Assessment of topsoil handling techniques for rehabilitation of sites mined for bauxite within the jarrah forest of Western Australia.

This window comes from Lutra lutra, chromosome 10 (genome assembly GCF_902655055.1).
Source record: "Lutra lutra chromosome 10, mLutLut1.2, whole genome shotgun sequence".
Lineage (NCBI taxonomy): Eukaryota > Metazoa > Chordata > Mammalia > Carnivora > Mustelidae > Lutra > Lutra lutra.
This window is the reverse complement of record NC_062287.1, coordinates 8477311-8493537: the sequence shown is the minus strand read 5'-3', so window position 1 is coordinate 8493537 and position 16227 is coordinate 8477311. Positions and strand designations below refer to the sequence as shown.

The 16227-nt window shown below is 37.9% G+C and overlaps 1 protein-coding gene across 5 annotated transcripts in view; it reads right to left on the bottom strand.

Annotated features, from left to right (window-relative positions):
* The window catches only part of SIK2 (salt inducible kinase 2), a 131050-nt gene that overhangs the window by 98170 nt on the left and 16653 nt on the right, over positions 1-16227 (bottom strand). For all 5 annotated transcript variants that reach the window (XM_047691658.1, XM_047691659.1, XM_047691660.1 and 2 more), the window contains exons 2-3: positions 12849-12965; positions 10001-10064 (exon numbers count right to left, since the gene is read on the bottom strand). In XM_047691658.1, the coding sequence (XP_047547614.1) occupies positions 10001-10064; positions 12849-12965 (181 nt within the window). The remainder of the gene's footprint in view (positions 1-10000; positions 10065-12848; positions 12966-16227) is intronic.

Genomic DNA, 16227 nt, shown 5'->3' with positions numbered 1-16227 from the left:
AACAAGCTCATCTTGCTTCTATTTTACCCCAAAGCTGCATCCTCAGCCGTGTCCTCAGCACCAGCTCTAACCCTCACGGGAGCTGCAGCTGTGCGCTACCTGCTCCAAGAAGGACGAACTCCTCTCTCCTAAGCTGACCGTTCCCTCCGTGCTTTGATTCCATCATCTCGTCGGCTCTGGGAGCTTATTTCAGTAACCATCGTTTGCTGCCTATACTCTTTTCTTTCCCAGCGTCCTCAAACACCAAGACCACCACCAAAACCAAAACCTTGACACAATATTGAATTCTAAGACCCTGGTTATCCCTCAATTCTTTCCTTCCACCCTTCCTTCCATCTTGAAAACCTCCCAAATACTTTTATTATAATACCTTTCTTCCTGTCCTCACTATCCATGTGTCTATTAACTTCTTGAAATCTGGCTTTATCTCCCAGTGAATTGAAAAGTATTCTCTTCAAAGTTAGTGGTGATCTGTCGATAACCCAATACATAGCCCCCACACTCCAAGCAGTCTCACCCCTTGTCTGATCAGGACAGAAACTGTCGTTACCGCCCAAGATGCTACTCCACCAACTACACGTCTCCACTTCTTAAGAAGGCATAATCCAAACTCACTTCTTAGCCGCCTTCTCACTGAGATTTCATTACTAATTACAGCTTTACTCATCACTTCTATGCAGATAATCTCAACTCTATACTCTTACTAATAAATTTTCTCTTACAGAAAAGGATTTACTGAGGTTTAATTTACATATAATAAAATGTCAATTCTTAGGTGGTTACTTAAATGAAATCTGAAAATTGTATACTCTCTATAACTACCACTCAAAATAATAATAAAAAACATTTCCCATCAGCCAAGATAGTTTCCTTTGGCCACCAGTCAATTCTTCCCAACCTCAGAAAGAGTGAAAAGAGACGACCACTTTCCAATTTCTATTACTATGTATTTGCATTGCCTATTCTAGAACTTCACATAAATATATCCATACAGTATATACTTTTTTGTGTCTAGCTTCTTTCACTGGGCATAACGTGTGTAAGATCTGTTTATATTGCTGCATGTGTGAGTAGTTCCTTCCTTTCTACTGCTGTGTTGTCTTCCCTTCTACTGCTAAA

Topsoil handling strategies used in bauxite mine rehabilitation were evaluated for their effects on seedling numbers, diversity and cover. These were compared with a native jarrah forest site. Double-stripping involved the separate removal and direct return of the top 5 cm of topsoil over a lower stockpiled layer. This led to increased groundcover compared with direct return of the whole mixed profile or return of stockpiled topsoil. Germinable seed load decreased with depth in forest topsoil. Forested sites had greater cover and more species present than rehabilitated minesites up to 5 yr old. Double-stripping resulted in diversity values most nearly approaching those of the forest. Dominance-diversity plots for double-stripped sites tended to lognormality after 4 years. Possible improvements in handling and timing of the double-stripping technique are discussed.<new para>ADDITIONAL ABSTRACT:<new para>Soil stripped from the top 40 cm was: (1) stockpiled for 2 yr and respread; (2) immediately respread; (3) stockpiled for 2 yr, respread, and covered with soil freshly removed from the top 5 cm of another mined site. Method (3) gave significantly higher seedling densities and the highest species diversity, close to that of natural forest. Laboratory tests showed that 93% of germinable seeds were in the top 2 cm of topsoil. Dominance-diversity curves for (3) tended towards lognormality after 4 yr, but (3) still had only half the cover of mature forest.